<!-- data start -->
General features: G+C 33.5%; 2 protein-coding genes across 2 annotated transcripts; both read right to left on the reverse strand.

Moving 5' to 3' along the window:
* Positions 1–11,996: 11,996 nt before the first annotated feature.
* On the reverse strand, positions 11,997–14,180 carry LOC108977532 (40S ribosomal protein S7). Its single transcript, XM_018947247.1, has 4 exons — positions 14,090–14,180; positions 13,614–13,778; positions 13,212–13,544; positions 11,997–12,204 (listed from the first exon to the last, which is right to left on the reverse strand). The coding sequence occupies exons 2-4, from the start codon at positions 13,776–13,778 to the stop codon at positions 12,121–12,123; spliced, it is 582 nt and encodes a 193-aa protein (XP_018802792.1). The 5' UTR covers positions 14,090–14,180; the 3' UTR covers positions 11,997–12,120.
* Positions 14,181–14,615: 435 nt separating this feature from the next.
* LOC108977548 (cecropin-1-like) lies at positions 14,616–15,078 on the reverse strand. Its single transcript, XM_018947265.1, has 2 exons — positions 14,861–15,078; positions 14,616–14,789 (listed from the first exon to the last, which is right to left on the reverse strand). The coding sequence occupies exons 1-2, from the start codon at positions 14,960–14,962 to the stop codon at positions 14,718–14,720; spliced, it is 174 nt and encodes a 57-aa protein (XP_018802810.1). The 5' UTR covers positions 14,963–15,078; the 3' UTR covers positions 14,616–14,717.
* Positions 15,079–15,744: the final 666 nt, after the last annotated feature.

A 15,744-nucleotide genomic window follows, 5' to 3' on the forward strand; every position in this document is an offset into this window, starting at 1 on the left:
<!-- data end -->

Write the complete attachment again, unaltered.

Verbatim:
General features: G+C 33.5%; 2 protein-coding genes across 2 annotated transcripts; both read right to left on the reverse strand.

Moving 5' to 3' along the window:
* Positions 1–11,996: 11,996 nt before the first annotated feature.
* On the reverse strand, positions 11,997–14,180 carry LOC108977532 (40S ribosomal protein S7). Its single transcript, XM_018947247.1, has 4 exons — positions 14,090–14,180; positions 13,614–13,778; positions 13,212–13,544; positions 11,997–12,204 (listed from the first exon to the last, which is right to left on the reverse strand). The coding sequence occupies exons 2-4, from the start codon at positions 13,776–13,778 to the stop codon at positions 12,121–12,123; spliced, it is 582 nt and encodes a 193-aa protein (XP_018802792.1). The 5' UTR covers positions 14,090–14,180; the 3' UTR covers positions 11,997–12,120.
* Positions 14,181–14,615: 435 nt separating this feature from the next.
* LOC108977548 (cecropin-1-like) lies at positions 14,616–15,078 on the reverse strand. Its single transcript, XM_018947265.1, has 2 exons — positions 14,861–15,078; positions 14,616–14,789 (listed from the first exon to the last, which is right to left on the reverse strand). The coding sequence occupies exons 1-2, from the start codon at positions 14,960–14,962 to the stop codon at positions 14,718–14,720; spliced, it is 174 nt and encodes a 57-aa protein (XP_018802810.1). The 5' UTR covers positions 14,963–15,078; the 3' UTR covers positions 14,616–14,717.
* Positions 15,079–15,744: the final 666 nt, after the last annotated feature.

A 15,744-nucleotide genomic window follows, 5' to 3' on the forward strand; every position in this document is an offset into this window, starting at 1 on the left: